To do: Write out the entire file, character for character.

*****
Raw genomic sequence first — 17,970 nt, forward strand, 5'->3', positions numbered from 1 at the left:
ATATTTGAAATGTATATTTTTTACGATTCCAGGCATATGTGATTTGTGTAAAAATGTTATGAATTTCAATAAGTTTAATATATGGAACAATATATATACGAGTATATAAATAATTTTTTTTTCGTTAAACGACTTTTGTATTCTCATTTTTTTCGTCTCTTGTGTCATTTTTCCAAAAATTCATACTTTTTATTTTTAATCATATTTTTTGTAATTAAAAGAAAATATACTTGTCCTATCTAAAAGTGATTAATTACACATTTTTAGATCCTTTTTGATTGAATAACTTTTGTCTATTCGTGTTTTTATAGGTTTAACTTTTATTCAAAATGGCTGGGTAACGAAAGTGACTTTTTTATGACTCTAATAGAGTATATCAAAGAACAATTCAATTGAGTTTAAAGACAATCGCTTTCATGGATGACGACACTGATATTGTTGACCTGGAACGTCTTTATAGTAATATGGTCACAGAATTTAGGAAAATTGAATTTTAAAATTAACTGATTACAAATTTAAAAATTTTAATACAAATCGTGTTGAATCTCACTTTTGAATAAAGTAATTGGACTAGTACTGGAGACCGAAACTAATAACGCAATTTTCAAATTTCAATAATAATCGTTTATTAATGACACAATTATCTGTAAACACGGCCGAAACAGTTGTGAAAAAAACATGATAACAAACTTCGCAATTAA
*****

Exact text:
Raw genomic sequence first — 17,970 nt, forward strand, 5'->3', positions numbered from 1 at the left:
ATATTTGAAATGTATATTTTTTACGATTCCAGGCATATGTGATTTGTGTAAAAATGTTATGAATTTCAATAAGTTTAATATATGGAACAATATATATACGAGTATATAAATAATTTTTTTTTCGTTAAACGACTTTTGTATTCTCATTTTTTTCGTCTCTTGTGTCATTTTTCCAAAAATTCATACTTTTTATTTTTAATCATATTTTTTGTAATTAAAAGAAAATATACTTGTCCTATCTAAAAGTGATTAATTACACATTTTTAGATCCTTTTTGATTGAATAACTTTTGTCTATTCGTGTTTTTATAGGTTTAACTTTTATTCAAAATGGCTGGGTAACGAAAGTGACTTTTTTATGACTCTAATAGAGTATATCAAAGAACAATTCAATTGAGTTTAAAGACAATCGCTTTCATGGATGACGACACTGATATTGTTGACCTGGAACGTCTTTATAGTAATATGGTCACAGAATTTAGGAAAATTGAATTTTAAAATTAACTGATTACAAATTTAAAAATTTTAATACAAATCGTGTTGAATCTCACTTTTGAATAAAGTAATTGGACTAGTACTGGAGACCGAAACTAATAACGCAATTTTCAAATTTCAATAATAATCGTTTATTAATGACACAATTATCTGTAAACACGGCCGAAACAGTTGTGAAAAAAACATGATAACAAACTTCGCAATTAA